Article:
Ben Roethlisberger, Succession Planning, And The Pittsburgh Steelers

By Jeremy Hritz

The Pittsburgh Steelers have been fortunate over the past ten seasons to have a franchise quarterback that has kept them competitive, never finishing a season below 8-8, and always staying in the hunt for the playoffs. Unfortunately, all good things must come to an end, and eventually, the magic that Ben Roethlisberger has brought to the Steelers and to the city of Pittsburgh will end.

And when that day comes, the Steelers had better be prepared.

Most Steelers fans remember the period of dreadful quarterback play that existed in between the careers of Terry Bradshaw and Roethlisberger, and it was an epoch characterized by mediocre teams on the outside looking in at the playoffs, or when the overall team was good enough to make the playoffs, average quarterback play doomed the Steelers in the end.

In a league that is dominated by elite quarterbacks, look no further than Sunday’s AFC Championship contest between Tom Brady and Peyton Manning, not having one is the difference between being a contender and a one-and-done. Without Roethlisberger, the Steelers would be an average, if not a below-average team, and the organization would be wise to prepare for his departure in advance. In other words, the Steelers should have a succession plan.

Having a succession plan would be a proactive effort to ensure solid quarterback play to avoid a decline in play at the position. And while it doesn’t guarantee success, it is a strategic and smart attempt to avoid a backslide. And there is nothing to lose. If it works out, you’re a genius, if it doesn’t, the search for Roethlisberger’s replacement continues.

The most recognized example of succession planning in the NFL is the Green Bay Packers and Aaron Rodgers. While Brett Favre still had life in his game, the Packers drafted Rodgers 24th overall in the first round in 2005, and it paid off as Rodgers watched and learned the ropes for three years and then stepped in to become one of the best quarterbacks in the game, including winning a Super Bowl in his sixth year.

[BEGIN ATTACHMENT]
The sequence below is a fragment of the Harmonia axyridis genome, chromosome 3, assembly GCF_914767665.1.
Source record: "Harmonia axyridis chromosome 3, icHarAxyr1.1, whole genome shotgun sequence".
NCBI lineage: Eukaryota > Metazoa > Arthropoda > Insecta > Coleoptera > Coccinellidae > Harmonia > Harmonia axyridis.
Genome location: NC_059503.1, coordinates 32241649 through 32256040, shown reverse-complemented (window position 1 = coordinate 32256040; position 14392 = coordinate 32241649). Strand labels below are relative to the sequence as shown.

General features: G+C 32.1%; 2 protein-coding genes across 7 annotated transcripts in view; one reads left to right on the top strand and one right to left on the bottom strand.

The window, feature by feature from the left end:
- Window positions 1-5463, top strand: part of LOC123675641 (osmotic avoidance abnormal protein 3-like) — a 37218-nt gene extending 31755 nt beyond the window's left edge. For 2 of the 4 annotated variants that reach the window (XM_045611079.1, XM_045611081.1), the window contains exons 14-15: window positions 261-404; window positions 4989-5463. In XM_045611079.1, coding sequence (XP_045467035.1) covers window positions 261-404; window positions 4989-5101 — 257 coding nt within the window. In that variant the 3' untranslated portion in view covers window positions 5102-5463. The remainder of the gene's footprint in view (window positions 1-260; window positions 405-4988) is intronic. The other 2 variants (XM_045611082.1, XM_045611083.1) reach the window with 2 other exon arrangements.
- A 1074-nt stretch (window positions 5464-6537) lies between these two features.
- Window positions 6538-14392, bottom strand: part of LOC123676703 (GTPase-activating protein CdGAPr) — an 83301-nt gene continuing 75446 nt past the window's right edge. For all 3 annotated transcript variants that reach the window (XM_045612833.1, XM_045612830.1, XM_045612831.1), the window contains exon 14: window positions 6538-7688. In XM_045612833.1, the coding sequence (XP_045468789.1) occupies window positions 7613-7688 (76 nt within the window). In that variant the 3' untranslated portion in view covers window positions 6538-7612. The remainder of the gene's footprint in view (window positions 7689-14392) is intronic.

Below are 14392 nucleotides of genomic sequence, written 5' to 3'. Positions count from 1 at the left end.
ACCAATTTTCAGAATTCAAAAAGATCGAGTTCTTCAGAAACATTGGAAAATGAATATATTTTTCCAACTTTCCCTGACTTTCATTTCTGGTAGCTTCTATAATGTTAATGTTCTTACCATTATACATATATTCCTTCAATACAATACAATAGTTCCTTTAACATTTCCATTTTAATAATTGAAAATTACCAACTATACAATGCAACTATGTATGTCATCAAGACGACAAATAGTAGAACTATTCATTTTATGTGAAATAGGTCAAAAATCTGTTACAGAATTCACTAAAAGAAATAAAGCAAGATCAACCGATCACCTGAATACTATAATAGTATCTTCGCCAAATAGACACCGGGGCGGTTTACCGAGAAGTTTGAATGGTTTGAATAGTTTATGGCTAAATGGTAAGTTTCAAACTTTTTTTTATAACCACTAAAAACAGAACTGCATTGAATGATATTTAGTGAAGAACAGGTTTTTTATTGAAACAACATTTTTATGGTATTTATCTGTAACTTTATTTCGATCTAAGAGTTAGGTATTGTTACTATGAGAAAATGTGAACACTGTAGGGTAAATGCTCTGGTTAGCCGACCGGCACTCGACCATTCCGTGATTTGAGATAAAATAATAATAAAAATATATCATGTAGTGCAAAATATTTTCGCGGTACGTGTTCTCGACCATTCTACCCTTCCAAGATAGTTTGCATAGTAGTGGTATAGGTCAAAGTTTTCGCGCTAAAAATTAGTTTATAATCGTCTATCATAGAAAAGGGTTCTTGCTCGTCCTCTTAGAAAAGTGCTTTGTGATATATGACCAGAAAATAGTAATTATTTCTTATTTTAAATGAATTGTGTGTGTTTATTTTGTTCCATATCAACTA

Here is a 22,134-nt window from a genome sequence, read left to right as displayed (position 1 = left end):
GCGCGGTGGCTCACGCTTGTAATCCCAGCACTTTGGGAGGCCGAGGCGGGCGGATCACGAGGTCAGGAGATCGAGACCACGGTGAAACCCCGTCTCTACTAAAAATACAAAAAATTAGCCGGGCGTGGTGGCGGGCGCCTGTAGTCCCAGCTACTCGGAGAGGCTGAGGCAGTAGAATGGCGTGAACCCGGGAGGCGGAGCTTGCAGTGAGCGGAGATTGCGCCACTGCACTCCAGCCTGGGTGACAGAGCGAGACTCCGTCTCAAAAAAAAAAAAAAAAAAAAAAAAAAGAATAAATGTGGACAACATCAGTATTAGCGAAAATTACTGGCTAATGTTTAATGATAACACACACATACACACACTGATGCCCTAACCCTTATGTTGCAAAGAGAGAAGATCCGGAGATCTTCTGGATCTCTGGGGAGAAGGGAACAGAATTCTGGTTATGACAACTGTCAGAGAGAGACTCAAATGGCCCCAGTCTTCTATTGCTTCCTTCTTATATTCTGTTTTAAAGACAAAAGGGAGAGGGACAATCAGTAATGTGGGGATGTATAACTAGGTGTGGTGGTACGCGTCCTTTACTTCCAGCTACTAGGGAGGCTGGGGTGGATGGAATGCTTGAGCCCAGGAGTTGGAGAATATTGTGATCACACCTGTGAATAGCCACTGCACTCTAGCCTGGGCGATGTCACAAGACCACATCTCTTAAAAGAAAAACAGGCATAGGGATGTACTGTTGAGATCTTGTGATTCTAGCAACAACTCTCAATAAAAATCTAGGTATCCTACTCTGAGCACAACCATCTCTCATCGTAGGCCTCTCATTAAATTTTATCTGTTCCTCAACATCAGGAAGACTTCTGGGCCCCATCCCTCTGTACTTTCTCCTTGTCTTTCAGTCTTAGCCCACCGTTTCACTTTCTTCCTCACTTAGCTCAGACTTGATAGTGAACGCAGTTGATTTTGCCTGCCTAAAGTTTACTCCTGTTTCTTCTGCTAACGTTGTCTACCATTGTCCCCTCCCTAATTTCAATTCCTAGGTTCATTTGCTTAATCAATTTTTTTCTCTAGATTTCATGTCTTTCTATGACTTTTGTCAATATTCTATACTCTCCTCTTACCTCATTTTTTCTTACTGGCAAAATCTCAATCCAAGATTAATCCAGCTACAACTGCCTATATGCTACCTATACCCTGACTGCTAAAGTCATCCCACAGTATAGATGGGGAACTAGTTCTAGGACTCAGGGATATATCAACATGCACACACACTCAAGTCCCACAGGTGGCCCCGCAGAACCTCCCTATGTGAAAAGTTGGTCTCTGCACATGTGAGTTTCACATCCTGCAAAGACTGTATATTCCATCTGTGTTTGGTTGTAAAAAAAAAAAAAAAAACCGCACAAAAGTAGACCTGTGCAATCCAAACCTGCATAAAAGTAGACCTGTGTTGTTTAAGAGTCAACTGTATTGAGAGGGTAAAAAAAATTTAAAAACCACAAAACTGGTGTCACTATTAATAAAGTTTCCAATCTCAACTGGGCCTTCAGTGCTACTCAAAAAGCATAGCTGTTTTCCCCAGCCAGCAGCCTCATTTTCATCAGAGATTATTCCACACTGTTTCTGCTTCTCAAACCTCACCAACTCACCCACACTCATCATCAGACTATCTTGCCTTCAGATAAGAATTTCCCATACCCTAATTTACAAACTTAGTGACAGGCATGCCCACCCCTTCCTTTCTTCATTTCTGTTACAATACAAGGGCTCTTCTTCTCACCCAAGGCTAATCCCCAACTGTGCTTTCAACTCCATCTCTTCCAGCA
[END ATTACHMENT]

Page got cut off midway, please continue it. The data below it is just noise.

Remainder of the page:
Roethlisberger still has five good years left, excluding a significant injury, and in three years, maybe even two, the Steelers would be wise to draft a potential successor. That would allow the new prospect the appropriate time to develop and become the QB of the Steelers future.

The quarterback position is too important to leave to chance, and as the league evolves, I expect more and more teams with franchise quarterbacks to utilize such an approach moving forward. While it may not always work out as expected because of the erratic nature of the draft, it is an intelligent approach to building for the future of a team.

It will be a sad, sad day when Ben plays his last down in a black and gold uniform, but having a young apprentice to graciously take the reins from the Pittsburgh legend can make the loss easier to manage.

  • Rob H

    Great, now you guys are going to start with the embedded videos that start loading automatically to? I freaking hate that, especially when it’s a commercial. Sorry to be off topic, but that has become my biggest “pet peeve” when it comes to internet sites.

  • Callentown

    Yeah but…. we already have Landry Jones.

  • Steve

    What your saying is true, but the Big Questions is will a Big Time Quarterback be available at #15 ?? Numerous teams have drafted good QB’s, looks at San Fran (Smith + Kapernick), San Diego (Brees + Rivers) it is just a matter of having good coaches to develope these players as they bide their time before starting.

  • Jim Underwood

    Yeah we’re set through 2025..

  • Busforever

    This is the theorically wise approach, but the reality in modern nfl is that no team (neither fans or analysts) will wait more than 2 years to throw the young QB on the field. And he better be ready, or he won’t have a second contract, and the team will draft another QB. Aaron Rodgers is an exception. The vast majority of modern elite QB were tested in their first 2 years. If we assume that Big Ben has 5 more years left in the tank, I assume that no QB will be drafted before april 2017, other than some late round to fill the depth. The fact that you don’t even consider Landry Jones as an option, as you talk about future draft, proves that despite what you say, you are not ready to be wise and patient with a QB who disapointed in his rookie season.